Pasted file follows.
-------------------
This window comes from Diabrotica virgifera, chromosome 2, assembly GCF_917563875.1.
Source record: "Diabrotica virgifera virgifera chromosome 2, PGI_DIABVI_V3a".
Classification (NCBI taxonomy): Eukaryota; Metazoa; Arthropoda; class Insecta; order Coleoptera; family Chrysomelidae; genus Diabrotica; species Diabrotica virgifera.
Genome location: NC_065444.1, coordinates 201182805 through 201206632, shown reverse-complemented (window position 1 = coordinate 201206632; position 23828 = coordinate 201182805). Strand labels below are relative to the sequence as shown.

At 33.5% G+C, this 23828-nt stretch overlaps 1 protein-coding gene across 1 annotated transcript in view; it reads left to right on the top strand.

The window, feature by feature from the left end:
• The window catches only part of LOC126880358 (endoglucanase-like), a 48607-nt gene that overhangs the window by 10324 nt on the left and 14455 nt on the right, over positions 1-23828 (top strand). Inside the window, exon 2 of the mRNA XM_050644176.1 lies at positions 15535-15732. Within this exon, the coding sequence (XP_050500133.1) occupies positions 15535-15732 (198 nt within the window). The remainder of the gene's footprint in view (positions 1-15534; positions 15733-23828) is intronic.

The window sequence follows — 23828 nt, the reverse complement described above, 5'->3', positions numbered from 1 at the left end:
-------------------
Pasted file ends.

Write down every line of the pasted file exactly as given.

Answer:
This window comes from Diabrotica virgifera, chromosome 2, assembly GCF_917563875.1.
Source record: "Diabrotica virgifera virgifera chromosome 2, PGI_DIABVI_V3a".
Classification (NCBI taxonomy): Eukaryota; Metazoa; Arthropoda; class Insecta; order Coleoptera; family Chrysomelidae; genus Diabrotica; species Diabrotica virgifera.
Genome location: NC_065444.1, coordinates 201182805 through 201206632, shown reverse-complemented (window position 1 = coordinate 201206632; position 23828 = coordinate 201182805). Strand labels below are relative to the sequence as shown.

At 33.5% G+C, this 23828-nt stretch overlaps 1 protein-coding gene across 1 annotated transcript in view; it reads left to right on the top strand.

The window, feature by feature from the left end:
• The window catches only part of LOC126880358 (endoglucanase-like), a 48607-nt gene that overhangs the window by 10324 nt on the left and 14455 nt on the right, over positions 1-23828 (top strand). Inside the window, exon 2 of the mRNA XM_050644176.1 lies at positions 15535-15732. Within this exon, the coding sequence (XP_050500133.1) occupies positions 15535-15732 (198 nt within the window). The remainder of the gene's footprint in view (positions 1-15534; positions 15733-23828) is intronic.

The window sequence follows — 23828 nt, the reverse complement described above, 5'->3', positions numbered from 1 at the left end: